Call it a midlife crisis or my way to pay it forward, but I want to share what I've learned. I'm thinking about creating a website to help premeds (especially nontraditionals) first answer "how do I know I'm going into medicine for the right reasons" before tackling "how do I get into medical school." I've never done this before so I'd like to gauge how much interest there is before I take this on as a project. Thoughts?
 

Monkey.King

2+ Year Member
Mar 9, 2016
183
129
I remembered learning about Maslow's hierarchy of needs in the 9th, I honestly never thought I would hear about it again. But I always believed that no matter what your reason is, if it's strong enough to get you in medical school, and into your residency, then it doesn't matter whether it's good or not. Only with the exception of money, in which many people would agree that you will be very disappointed if that's your reason.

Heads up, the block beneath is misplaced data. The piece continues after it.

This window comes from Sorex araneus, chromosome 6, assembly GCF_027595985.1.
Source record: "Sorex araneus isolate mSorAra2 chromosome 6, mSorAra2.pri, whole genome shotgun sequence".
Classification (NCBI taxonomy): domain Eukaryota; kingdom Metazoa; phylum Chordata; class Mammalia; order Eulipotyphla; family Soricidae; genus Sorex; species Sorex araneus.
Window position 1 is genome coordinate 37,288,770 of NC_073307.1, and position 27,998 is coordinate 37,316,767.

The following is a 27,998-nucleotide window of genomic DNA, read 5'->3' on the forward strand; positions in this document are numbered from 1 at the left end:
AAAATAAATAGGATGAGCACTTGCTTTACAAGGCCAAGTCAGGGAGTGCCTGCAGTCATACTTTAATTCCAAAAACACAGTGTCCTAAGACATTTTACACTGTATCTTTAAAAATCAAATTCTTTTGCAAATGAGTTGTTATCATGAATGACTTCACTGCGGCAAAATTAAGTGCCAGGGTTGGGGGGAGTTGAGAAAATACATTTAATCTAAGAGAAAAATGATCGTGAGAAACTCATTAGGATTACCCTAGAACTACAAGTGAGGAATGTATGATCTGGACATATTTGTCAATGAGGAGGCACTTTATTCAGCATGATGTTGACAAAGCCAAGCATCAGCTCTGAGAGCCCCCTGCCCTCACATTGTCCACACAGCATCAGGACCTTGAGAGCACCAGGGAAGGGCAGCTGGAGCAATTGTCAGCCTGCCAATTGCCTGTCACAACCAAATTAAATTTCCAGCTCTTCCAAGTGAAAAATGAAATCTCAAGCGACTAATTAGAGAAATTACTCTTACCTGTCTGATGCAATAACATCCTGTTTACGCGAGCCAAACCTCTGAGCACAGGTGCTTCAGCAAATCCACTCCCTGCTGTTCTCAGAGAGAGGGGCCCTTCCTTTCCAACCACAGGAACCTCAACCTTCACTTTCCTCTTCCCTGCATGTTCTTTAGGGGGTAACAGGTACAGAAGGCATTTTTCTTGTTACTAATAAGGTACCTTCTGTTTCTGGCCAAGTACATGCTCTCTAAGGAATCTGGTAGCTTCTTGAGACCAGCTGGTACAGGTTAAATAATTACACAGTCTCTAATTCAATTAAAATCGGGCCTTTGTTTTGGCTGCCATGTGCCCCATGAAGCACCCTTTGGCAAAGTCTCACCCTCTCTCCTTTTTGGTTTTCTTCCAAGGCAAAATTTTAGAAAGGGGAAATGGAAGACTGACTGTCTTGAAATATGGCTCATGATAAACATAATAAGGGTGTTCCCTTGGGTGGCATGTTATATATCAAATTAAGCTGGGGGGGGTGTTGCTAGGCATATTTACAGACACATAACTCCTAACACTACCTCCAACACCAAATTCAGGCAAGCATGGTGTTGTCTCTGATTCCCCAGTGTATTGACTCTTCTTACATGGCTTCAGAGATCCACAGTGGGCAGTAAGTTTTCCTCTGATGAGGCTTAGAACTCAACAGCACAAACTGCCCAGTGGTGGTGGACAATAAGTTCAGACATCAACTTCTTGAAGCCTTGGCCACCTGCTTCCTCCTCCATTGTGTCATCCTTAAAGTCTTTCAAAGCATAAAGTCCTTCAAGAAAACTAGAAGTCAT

And I think it's a great idea, but rather than create a separate website, maybe you should try to give it it's own section on the forums. You're right. It is extremely important for people to understand if they are going into medicine for the right reasons. Maybe then being a physician wouldn't have one of the highest suicide and depression rates of any other career.
 
Last edited:

fahimaz7

15+ Year Member
Jul 18, 2004
3,290
222
Colorado
Status
Attending Physician